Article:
It was almost time for my tour and there was no one, much less a crowded bus, hanging around the edges of the square. I anxiously checked and re-checked my ticket to make sure I hadn’t booked the wrong date in my mad dash the night before. My spontaneous boat ride from Bodø had just started to seem like a bad idea when a sleek black Mercedes slid into view.
“You’re the only one who signed up, so this one’s private,” my tour guide told me as we sped out of town.
He told me about the islands as we wound around looping roads, following the coastline and hugging the mountains towering overhead. Every now and then we would swing around a bend and the world suddenly opened up into breathtaking views of thunderous mountains plunging into the sea, all bathed in the warm, brilliant burn of a sinking sun.
We passed a herd of sheep grazing just off the road. I asked why they were out of their pasture, and earned what I like to call the “ignorant-but-earnest-American” smile: the sheep are let loose to graze up in the mountains in the summer months, then brought back down to pasture in the winter. Only in the world of allemannsretten.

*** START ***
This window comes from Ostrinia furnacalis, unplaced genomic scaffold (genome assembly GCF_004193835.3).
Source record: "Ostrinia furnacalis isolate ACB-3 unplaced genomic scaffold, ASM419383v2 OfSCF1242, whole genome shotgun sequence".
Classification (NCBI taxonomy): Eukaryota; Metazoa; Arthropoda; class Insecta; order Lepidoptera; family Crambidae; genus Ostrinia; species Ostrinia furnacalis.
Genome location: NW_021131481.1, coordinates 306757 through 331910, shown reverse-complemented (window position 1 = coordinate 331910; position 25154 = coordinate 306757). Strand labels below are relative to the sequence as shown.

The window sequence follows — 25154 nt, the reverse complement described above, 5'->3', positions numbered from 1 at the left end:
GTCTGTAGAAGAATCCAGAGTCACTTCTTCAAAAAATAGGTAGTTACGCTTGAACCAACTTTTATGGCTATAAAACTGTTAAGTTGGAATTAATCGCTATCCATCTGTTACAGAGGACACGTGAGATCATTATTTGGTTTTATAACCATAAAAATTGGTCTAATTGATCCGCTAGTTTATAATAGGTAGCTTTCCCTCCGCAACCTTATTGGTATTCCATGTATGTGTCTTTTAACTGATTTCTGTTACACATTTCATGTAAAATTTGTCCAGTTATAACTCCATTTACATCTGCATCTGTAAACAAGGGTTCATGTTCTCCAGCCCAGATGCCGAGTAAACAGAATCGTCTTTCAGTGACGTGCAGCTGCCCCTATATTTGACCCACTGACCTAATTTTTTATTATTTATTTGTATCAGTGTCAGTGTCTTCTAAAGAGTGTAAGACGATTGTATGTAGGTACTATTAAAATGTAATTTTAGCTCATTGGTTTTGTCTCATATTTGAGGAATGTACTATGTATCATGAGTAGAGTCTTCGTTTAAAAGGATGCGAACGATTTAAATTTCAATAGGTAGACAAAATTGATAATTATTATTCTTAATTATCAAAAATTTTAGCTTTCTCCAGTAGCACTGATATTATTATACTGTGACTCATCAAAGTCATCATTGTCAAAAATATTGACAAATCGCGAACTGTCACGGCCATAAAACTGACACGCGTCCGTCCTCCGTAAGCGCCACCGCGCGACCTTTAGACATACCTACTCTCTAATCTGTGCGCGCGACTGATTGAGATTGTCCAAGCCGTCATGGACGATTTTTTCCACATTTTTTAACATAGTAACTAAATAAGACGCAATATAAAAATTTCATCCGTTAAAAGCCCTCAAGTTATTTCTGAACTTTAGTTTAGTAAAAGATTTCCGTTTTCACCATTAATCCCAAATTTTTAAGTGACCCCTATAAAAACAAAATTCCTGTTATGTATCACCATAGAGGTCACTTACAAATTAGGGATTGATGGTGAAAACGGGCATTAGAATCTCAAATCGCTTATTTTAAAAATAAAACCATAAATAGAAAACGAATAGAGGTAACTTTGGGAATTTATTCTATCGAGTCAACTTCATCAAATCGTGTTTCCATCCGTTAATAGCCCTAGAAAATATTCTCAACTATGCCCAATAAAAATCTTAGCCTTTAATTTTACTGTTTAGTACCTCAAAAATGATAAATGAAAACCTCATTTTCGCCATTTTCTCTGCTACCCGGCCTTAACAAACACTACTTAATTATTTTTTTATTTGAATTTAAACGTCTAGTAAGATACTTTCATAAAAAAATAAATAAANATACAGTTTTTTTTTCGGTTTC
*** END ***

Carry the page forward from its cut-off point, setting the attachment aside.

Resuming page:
Since there was no giant bus to maneuver around unforgiving rural roads, my driver, whose name I admittedly could not pronounce or remember, took me to an extra lookout spot with a spectacularly rocky beach. The granite boulders sloped their way down the shoreline to reach the frigid water.
“The next stop is Greenland,” he told me as he pointed out to the horizon.
It was hard to get a good look on account of the giant burning fireball perched just above the sea. The clock had barely ticked past midnight, and there was the sun, acting as if it had never been anywhere else. An angry orange sphere hanging steadily over the water, but never making contact. As if nature was acting against itself.
We jumped back in the car and zipped across the islands toward our original destination. An eerie feeling settled like a blanket over the landscape as we passed farmhouses and tiny towns that appeared deserted and forgotten, sitting quietly in the fuzzy daylight. Campers and tents were strewn about adjoining fields as we drove through the countryside. We slipped between the shuttered windows of sleeping houses and arrived at a quiet beach set against the looming backdrop of an old white church that was tied to the ground with metal cables, necessary protection against the area’s vicious winter winds.
Sitting on the damp, smooth rocks rising out of the cool waters was like slipping into a dream. The only sounds were the gentle lapping claps against granite and a soft but constant wind breezing its way across the landscape. And there sat the sun, sending a radiating warmth out across everything in its reach.
It felt like standing at the edge of the earth, an alien dimension, just barely unable to glimpse the other side.